Zimbabweans wait in line to cast their ballots at a polling station in Domboshava, 60km north of Harare, on July 31, 2013. Regional observers said Zimbabwe's election was "orderly and fair" despite charges of vote-rigging by allies of veteran President Robert Mugabe as vote counting got underway Thursday.AFP
Graphic presenting elections in Zimbabwe. Regional observers said Zimbabwe's election was "orderly and fair" despite charges of vote-rigging by allies of veteran President Robert Mugabe as vote counting got underway Thursday.AFP graphic
Zimbabwe President Robert Mugabe (L) casts his vote by his wife Grace and daughter Bona (R) at a polling booth in a school in Harare on July 31, 2013. Regional observers said Zimbabwe's election was "orderly and fair" despite charges of vote-rigging by allies of Mugabe as vote counting got underway Thursday.AFP
Zimbabwe's Prime Minister and leader of the Movement for Democratic Change (MDC) Morgan Tsvangirai (L), flanked by his wife Elizabeth, casts his ballot at a polling station in Harare, July 31, 2013. Crisis-weary Zimbabweans flocked to cast their ballots Wednesday in a fiercely contested election overshadowed by accusations of vote-rigging as President Robert Mugabe bids to extend his 33-year rule.AFP
HARARE (AFP) – Regional observers said Zimbabwe's election was "orderly and fair" despite charges of vote-rigging by allies of veteran President Robert Mugabe as vote counting got underway Thursday.
Turnout was reported to be high nationwide after queues of Zimbabweans lined up hours before polling opened Wednesday to cast their ballots in a vote that could see Mugabe extend his 33-year rule.
The 89-year-old, Africa's oldest leader, is seeking a seventh term in office but his longtime rival Morgan Tsvangirai hopes the election will usher in a new era for the troubled southern African nation.
The African Union, which has been accused of whitewashing problems in the run up to the presidential and parliamentary vote, said initial reports indicated it was "peaceful, orderly, free and fair".
In Washington, US State Department spokeswoman Marie Harf also said early signs indicated a "peaceful environment" -- but that it was too soon to say if the election had been fair.
"We've made clear to the government of Zimbabwe and the region that further reductions in our sanctions will only occur if these next elections are credible, transparent and reflect the will of the Zimbabwean people," she told reporters.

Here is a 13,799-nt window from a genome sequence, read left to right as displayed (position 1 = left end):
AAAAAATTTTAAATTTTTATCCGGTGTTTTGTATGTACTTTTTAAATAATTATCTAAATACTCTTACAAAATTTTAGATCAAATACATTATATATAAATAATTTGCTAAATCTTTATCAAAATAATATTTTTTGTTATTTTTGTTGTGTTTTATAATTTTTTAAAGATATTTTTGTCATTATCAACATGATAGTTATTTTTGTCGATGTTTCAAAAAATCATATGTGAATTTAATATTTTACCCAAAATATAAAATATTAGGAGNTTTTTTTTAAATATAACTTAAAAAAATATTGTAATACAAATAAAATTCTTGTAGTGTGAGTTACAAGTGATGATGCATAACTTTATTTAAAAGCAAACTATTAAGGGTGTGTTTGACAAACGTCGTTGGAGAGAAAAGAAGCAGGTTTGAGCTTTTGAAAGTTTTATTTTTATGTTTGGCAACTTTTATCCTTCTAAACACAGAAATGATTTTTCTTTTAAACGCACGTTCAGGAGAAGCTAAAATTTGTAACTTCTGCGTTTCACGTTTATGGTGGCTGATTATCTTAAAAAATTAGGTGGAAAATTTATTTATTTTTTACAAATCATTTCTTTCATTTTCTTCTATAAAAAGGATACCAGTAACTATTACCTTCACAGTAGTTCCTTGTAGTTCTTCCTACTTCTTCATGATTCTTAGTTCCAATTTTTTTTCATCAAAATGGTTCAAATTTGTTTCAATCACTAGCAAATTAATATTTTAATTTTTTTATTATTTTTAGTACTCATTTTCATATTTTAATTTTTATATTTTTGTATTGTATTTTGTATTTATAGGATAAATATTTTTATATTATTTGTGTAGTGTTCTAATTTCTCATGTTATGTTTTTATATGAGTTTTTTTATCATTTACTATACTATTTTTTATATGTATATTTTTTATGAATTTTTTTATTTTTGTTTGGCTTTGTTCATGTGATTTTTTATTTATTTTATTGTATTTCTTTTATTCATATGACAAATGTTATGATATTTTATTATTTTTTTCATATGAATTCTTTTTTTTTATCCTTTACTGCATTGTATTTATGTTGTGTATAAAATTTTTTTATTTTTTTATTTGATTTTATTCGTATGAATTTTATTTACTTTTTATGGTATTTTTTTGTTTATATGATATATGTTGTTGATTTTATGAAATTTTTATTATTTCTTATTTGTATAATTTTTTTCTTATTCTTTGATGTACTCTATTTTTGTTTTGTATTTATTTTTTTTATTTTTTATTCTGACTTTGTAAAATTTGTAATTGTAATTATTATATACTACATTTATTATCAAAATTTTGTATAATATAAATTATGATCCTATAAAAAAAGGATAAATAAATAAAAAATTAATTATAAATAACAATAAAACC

It was the first election since the violent polls of 2008 that led to an uneasy power-sharing government between Mugabe and Tsvangirai as his prime minister.
There were no reports of widespread violence this time round, despite the fierce rhetoric of the campaign, although police said officers in Harare fired warning shots in the air and arrested 10 soldiers who tried to jump the queue to vote.
Many of the 6.4 million eligible voters started queueing before sunrise in the winter cold, hours before polls opened. The lines continued well into the evening, with many marking their ballots by candle light.
Final results are expected within five days of election day and police warned Wednesday that anyone trying to release unofficial figures ahead of time risked being arrested.
"I am sure people will vote freely and fairly, there is no pressure being exerted on anyone," Mugabe had said after casting his ballot.
The firebrand came to prominence as a hero of Africa's liberation movement, guiding Zimbabwe to independence in 1980 from Britain and white minority rule.
But his military-backed rule has been marked by a series of violent crackdowns, economic crises and suspect elections that have brought international sanctions and made him a pariah in the West.
On Tuesday Mugabe vowed to step down if Tsvangirai was the victor. "If you lose you must surrender," he said.
As the economy recovers from a crisis that saw mass unemployment and galloping inflation, Mugabe loyalists insist their hero is "tried and tested" and dismiss concerns about his age.
Mugabe had focused his campaign on attacking homosexuals and on promises to widen the redistribution of wealth to poor black Zimbabweans.
Tsvangirai himself predicted that his Movement for Democratic Change (MDC) would win "quite resoundingly".
"This is a very historic moment for all of us," he said. It is the time to "complete the change".
Tsvangirai won the first round of voting in 2008, but was forced out of the race after 200 of his supporters were killed and thousands more injured in suspected state-backed attacks.
But the 61-year-old former union boss has repeatedly voiced concerns that the election was being rigged and the MDC on Wednesday listed a battery of alleged irregularities.
Finance Minister Tendai Biti, a senior MDC member, said the names of thousands of voters were missing from the electoral roll.
Speaking after a meeting with the electoral commission, Biti said: "They are admitting that there's still two million people who are dead on the voters' roll, but they said 'because they're dead, they can't vote'."
The MDC handed its evidence to observers from the Southern African Development Community (SADC) and since no Western groups were allowed to monitor the polls, its account will be closely watched.
Tsvangirai hopes his plans to lure back foreign investors, create a million jobs in five years and improve public services will deliver a long-awaited victory.
Turnout appeared to be particularly brisk in urban areas where Tsvangirai has enjoyed his strongest support.
But some analysts cautioned against interpreting the high urban turnout as a sign Tsvangirai would sweep the election -- in which the victor needs more than 50 percent to avoid a second round.
"This election is going to be decided in the rural areas," where two thirds of Zimbabweans live and where Mugabe enjoys strong support, said Michael Bratton, founder of polling organisation Afrobarometer.